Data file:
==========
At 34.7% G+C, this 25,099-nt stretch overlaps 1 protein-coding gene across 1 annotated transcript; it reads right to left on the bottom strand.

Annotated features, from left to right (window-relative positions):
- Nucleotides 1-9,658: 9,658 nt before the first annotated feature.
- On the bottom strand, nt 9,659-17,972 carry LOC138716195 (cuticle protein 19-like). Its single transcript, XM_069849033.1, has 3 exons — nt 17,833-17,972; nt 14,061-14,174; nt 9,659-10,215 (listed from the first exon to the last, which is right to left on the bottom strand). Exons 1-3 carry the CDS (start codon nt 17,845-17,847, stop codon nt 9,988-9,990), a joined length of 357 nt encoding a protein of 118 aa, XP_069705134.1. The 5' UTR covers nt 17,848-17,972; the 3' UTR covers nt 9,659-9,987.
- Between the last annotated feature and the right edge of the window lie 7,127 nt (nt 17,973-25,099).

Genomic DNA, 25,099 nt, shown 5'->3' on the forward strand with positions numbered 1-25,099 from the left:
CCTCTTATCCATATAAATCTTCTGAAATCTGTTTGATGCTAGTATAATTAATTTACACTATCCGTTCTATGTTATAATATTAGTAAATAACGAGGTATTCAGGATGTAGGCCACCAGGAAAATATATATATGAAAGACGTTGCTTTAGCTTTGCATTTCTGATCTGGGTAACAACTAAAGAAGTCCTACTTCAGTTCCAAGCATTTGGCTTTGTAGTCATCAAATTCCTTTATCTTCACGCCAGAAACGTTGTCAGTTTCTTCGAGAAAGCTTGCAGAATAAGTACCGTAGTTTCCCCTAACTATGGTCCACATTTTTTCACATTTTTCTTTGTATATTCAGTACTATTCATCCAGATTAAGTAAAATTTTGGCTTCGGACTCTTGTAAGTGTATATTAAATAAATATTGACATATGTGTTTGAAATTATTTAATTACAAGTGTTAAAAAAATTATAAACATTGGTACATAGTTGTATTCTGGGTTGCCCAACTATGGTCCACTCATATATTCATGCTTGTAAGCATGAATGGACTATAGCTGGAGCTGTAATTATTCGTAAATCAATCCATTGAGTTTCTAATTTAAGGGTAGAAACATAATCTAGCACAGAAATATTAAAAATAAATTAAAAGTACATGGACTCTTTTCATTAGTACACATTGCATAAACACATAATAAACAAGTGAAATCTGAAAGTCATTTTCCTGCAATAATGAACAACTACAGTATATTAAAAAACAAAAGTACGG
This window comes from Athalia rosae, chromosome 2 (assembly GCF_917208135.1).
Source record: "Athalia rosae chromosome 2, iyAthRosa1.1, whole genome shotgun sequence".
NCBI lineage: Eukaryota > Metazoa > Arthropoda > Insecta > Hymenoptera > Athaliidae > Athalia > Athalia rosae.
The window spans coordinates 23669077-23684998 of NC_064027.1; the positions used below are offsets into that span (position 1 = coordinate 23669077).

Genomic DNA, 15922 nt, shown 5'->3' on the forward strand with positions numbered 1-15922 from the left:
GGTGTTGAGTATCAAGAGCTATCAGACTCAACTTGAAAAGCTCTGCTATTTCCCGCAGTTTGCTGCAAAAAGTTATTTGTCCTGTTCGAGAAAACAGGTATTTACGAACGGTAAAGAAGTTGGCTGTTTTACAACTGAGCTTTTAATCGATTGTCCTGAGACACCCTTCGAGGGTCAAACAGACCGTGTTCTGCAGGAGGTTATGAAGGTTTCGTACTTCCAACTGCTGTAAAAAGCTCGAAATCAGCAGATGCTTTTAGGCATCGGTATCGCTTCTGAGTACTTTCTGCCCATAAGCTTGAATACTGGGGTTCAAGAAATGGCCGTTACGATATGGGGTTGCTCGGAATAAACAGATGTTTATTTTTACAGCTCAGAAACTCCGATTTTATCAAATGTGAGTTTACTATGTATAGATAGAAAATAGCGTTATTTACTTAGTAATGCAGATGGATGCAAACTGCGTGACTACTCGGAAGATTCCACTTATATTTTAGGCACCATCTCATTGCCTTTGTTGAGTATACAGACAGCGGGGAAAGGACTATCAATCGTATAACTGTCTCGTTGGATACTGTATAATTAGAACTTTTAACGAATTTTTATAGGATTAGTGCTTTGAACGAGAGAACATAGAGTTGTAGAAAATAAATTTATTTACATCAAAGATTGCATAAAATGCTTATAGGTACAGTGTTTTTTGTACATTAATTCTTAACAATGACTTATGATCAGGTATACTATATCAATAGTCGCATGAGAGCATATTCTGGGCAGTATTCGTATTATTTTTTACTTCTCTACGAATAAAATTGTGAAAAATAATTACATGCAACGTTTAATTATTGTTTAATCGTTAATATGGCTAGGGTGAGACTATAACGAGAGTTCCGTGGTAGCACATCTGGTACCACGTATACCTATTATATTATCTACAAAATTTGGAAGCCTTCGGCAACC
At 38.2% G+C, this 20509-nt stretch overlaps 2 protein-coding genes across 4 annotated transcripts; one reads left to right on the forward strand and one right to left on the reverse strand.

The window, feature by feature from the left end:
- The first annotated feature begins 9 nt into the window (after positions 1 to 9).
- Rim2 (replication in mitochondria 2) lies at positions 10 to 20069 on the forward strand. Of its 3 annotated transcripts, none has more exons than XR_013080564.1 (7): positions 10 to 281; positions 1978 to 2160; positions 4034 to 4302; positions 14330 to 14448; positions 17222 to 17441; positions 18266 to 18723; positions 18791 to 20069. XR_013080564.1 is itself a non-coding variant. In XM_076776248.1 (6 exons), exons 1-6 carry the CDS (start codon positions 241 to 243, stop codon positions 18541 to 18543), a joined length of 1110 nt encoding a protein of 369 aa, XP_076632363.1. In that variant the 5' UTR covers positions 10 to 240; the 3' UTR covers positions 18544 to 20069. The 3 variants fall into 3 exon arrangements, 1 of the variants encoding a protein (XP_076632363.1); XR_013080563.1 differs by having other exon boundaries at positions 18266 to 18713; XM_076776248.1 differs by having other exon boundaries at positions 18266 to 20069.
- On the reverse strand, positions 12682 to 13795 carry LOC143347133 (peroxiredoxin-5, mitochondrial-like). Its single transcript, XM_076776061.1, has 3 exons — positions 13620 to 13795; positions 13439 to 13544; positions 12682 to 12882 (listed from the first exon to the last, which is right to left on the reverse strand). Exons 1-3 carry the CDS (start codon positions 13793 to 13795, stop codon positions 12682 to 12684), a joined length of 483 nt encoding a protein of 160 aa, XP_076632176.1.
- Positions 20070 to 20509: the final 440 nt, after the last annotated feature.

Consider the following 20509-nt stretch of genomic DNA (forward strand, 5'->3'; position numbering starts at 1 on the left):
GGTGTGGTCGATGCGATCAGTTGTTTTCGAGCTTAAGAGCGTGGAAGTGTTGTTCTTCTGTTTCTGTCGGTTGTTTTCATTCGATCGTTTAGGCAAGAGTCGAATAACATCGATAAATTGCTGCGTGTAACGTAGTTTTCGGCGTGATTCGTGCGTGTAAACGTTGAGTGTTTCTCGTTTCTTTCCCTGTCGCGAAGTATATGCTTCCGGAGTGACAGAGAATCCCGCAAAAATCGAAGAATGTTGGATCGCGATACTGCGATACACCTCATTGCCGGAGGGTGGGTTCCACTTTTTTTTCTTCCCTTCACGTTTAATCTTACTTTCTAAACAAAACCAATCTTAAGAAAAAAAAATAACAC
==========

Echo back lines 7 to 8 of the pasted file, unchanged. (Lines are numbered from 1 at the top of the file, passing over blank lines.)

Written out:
CCTCTTATCCATATAAATCTTCTGAAATCTGTTTGATGCTAGTATAATTAATTTACACTATCCGTTCTATGTTATAATATTAGTAAATAACGAGGTATTCAGGATGTAGGCCACCAGGAAAATATATATATGAAAGACGTTGCTTTAGCTTTGCATTTCTGATCTGGGTAACAACTAAAGAAGTCCTACTTCAGTTCCAAGCATTTGGCTTTGTAGTCATCAAATTCCTTTATCTTCACGCCAGAAACGTTGTCAGTTTCTTCGAGAAAGCTTGCAGAATAAGTACCGTAGTTTCCCCTAACTATGGTCCACATTTTTTCACATTTTTCTTTGTATATTCAGTACTATTCATCCAGATTAAGTAAAATTTTGGCTTCGGACTCTTGTAAGTGTATATTAAATAAATATTGACATATGTGTTTGAAATTATTTAATTACAAGTGTTAAAAAAATTATAAACATTGGTACATAGTTGTATTCTGGGTTGCCCAACTATGGTCCACTCATATATTCATGCTTGTAAGCATGAATGGACTATAGCTGGAGCTGTAATTATTCGTAAATCAATCCATTGAGTTTCTAATTTAAGGGTAGAAACATAATCTAGCACAGAAATATTAAAAATAAATTAAAAGTACATGGACTCTTTTCATTAGTACACATTGCATAAACACATAATAAACAAGTGAAATCTGAAAGTCATTTTCCTGCAATAATGAACAACTACAGTATATTAAAAAACAAAAGTACGG
This window comes from Athalia rosae, chromosome 2 (assembly GCF_917208135.1).